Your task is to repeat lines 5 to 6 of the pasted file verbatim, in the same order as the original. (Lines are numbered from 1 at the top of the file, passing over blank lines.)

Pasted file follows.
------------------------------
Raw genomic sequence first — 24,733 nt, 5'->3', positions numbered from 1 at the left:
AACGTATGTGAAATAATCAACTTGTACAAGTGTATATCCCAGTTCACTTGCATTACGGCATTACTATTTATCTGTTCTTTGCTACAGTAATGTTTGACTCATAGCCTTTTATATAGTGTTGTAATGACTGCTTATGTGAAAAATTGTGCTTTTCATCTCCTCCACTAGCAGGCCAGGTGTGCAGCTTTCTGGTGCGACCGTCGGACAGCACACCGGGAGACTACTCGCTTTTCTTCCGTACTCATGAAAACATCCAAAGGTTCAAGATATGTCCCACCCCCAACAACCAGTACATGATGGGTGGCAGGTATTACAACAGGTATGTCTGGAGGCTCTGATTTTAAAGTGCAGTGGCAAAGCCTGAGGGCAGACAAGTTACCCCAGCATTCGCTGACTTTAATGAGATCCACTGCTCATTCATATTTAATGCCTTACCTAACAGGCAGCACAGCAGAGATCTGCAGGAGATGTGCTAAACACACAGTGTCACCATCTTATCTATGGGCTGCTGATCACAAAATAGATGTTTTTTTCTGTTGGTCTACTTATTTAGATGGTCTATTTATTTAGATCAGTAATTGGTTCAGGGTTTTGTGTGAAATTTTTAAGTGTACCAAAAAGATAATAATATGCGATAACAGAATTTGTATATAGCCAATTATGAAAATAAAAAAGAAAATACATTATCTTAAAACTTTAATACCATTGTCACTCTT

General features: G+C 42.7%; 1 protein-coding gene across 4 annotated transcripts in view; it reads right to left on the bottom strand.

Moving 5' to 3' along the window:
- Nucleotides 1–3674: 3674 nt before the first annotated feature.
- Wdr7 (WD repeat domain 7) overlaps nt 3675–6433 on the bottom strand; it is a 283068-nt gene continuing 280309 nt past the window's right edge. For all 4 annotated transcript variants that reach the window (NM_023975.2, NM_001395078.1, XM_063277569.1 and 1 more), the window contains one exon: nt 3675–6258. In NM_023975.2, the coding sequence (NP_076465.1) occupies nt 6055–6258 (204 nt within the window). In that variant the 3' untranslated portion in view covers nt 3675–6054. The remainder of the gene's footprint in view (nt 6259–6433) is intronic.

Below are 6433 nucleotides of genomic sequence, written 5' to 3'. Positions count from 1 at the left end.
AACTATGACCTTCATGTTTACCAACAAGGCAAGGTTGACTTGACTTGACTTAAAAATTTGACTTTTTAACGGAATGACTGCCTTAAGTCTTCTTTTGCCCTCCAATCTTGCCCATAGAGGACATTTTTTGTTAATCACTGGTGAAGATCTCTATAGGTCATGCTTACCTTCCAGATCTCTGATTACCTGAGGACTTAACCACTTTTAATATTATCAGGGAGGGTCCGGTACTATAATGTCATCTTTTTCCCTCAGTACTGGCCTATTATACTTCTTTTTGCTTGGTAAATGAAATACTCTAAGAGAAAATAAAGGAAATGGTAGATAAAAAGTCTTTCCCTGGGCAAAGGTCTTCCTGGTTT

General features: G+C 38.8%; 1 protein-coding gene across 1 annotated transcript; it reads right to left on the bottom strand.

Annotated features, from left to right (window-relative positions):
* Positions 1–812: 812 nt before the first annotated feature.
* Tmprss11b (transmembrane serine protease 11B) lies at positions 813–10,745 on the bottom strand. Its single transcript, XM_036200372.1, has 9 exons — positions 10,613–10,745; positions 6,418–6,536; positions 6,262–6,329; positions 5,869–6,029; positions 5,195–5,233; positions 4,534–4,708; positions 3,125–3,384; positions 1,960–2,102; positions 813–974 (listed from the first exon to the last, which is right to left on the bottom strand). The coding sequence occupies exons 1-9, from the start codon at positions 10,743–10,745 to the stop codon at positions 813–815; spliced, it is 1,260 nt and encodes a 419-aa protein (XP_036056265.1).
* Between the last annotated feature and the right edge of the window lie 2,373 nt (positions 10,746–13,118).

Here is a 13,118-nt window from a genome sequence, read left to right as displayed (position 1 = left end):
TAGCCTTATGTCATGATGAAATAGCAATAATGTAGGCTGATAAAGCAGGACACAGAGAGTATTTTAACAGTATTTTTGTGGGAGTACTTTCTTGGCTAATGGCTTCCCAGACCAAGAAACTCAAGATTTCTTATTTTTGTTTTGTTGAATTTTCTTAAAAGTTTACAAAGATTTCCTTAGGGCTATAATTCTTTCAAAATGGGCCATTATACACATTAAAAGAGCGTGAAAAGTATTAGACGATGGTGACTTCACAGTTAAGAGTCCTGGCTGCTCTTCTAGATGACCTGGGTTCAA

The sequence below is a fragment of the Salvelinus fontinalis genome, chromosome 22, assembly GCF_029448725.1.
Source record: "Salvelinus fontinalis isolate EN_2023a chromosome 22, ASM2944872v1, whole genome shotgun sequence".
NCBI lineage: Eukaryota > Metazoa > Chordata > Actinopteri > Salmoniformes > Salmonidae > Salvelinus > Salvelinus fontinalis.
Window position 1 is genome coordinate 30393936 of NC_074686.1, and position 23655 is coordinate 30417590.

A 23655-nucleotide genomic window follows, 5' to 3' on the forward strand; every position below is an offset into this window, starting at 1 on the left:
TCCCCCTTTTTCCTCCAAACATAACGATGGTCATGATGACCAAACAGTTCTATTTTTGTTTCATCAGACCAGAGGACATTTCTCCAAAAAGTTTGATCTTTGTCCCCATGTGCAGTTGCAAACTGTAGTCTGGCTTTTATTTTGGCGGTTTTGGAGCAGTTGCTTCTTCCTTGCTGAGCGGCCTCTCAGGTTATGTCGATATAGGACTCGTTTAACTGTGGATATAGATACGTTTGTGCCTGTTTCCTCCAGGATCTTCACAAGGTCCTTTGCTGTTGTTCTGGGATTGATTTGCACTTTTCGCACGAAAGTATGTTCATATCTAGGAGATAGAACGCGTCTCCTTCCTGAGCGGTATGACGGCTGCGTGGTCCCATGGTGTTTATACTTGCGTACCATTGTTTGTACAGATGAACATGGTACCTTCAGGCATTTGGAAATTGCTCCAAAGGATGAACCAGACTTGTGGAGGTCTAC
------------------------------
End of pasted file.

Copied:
- Nucleotides 1–3674: 3674 nt before the first annotated feature.
- Wdr7 (WD repeat domain 7) overlaps nt 3675–6433 on the bottom strand; it is a 283068-nt gene continuing 280309 nt past the window's right edge. For all 4 annotated transcript variants that reach the window (NM_023975.2, NM_001395078.1, XM_063277569.1 and 1 more), the window contains one exon: nt 3675–6258. In NM_023975.2, the coding sequence (NP_076465.1) occupies nt 6055–6258 (204 nt within the window). In that variant the 3' untranslated portion in view covers nt 3675–6054. The remainder of the gene's footprint in view (nt 6259–6433) is intronic.